The bringing together of health and social care

The increasing pressure on the NHS is hard to ignore, and it’s growing. For too long the perception that social care and health care are two separate entities has caused challenges and prevented any real resolution to the strain on the NHS. The move to integrate them has seemingly stalled, to be replaced with funding promises that will do little to create a long-term solution.

Continue reading

Nursing an open wound – Healthcare demand and nursing supply

This extended blog explores recent trends in the demand for healthcare and the supply of nurses, before reflecting on how government policy changes are impacting on the ability of the nursing sector to meet rising needs. We argue that with nursing shortages gripping the NHS, it is time to evaluate how recent policy has failed to get to grips with the problem, and develop a new strategic framework to improve the participation of nurses in the health service.  Continue reading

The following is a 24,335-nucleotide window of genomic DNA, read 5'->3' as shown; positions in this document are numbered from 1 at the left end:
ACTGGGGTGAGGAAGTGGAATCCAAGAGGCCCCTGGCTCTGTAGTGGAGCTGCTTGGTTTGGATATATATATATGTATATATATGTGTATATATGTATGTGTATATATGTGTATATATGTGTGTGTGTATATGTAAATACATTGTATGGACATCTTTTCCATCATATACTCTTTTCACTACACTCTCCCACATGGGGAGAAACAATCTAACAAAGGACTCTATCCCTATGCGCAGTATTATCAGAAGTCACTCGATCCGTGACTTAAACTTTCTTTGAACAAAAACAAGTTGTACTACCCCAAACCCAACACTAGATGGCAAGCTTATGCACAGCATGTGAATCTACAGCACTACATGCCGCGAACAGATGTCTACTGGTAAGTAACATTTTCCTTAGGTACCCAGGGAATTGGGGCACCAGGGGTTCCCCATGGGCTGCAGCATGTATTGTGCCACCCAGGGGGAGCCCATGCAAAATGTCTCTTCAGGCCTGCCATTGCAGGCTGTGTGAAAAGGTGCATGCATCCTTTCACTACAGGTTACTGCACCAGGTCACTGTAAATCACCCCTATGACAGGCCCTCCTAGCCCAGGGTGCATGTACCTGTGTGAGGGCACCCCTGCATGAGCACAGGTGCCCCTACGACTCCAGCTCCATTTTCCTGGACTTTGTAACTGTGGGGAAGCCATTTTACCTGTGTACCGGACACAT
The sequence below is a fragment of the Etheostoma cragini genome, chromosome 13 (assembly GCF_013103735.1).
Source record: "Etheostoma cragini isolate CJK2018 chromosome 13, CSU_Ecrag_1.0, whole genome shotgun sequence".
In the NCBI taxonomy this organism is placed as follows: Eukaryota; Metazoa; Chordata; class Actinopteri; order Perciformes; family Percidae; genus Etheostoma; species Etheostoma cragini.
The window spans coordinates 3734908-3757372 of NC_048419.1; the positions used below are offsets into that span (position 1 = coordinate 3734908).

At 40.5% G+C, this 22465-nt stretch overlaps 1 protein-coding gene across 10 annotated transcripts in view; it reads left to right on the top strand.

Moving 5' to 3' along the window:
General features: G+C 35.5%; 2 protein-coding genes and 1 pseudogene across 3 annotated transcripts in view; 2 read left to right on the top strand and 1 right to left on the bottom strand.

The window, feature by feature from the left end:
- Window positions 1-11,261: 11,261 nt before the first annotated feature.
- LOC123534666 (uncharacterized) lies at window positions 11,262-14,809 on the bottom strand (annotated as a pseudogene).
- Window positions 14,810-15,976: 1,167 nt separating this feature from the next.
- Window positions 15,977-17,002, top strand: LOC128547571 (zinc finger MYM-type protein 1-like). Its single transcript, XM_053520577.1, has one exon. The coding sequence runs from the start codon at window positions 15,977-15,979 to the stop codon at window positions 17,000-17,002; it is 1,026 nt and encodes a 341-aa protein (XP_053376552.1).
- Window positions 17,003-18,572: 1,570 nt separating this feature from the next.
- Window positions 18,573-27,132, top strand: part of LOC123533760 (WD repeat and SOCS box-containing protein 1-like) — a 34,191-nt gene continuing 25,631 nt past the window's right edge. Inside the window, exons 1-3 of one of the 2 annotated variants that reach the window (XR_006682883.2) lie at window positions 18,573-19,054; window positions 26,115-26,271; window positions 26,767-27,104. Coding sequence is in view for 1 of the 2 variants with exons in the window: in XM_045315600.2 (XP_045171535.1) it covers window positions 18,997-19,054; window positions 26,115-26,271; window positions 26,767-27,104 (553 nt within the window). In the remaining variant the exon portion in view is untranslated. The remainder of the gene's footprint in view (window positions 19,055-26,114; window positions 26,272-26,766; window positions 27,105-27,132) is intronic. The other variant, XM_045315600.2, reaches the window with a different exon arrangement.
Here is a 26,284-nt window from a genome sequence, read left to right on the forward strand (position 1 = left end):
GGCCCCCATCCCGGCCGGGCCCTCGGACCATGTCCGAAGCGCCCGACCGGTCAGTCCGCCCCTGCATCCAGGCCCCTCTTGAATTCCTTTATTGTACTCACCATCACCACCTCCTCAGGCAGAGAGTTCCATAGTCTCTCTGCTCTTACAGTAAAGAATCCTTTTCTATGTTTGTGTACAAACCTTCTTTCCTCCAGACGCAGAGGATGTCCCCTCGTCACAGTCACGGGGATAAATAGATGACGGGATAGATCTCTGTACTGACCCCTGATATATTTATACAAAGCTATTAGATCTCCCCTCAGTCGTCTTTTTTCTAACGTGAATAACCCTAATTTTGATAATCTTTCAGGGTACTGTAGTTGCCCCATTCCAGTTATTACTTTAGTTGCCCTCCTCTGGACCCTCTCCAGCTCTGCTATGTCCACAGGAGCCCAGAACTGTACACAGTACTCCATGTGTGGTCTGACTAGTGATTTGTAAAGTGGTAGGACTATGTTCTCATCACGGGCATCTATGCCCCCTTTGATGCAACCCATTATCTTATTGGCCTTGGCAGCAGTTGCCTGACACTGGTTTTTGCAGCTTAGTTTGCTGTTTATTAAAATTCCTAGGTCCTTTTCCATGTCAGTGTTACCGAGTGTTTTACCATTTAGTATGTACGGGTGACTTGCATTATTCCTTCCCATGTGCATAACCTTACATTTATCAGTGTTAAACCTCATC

Guest blog: Dr Marianne Coleman, Emeritus Reader in Educational Leadership, Institute of Education – The future challenges and opportunities of health and care in an ageing society

Longer life expectancy and the resulting ageing of the population is popularly seen as problematic, with a focus on the costs and problems involved. But having a longer life is good news for most people and such a major demographic shift creates opportunities to re-think attitudes and values to the benefit of us all. Continue reading

Guest Blog: Clare Bambra, Professor of Public Health Geography, Department of Geography, Durham University – Where you live can kill you

In 1842, the English social reformer Edwin Chadwick documented a 30-year discrepancy between the life expectancy of men in the poorest social classes and the gentry. He also found a North-South health divide with people from all social classes faring better in the rural South than in the industrial North. Continue reading

Future of Ageing Guest blog: Lucy Bryning and Carys Jones, Research Officers, Centre for Health Economics and Medicines Evaluation, Bangor University – Developing and evaluating sustainable services in an ageing society

People are living longer and we have an aging population, and with this comes increasing costs in the face of limited resources. In recent years there has been a shift in perspective of what age is considered to be ‘old’.  Continue reading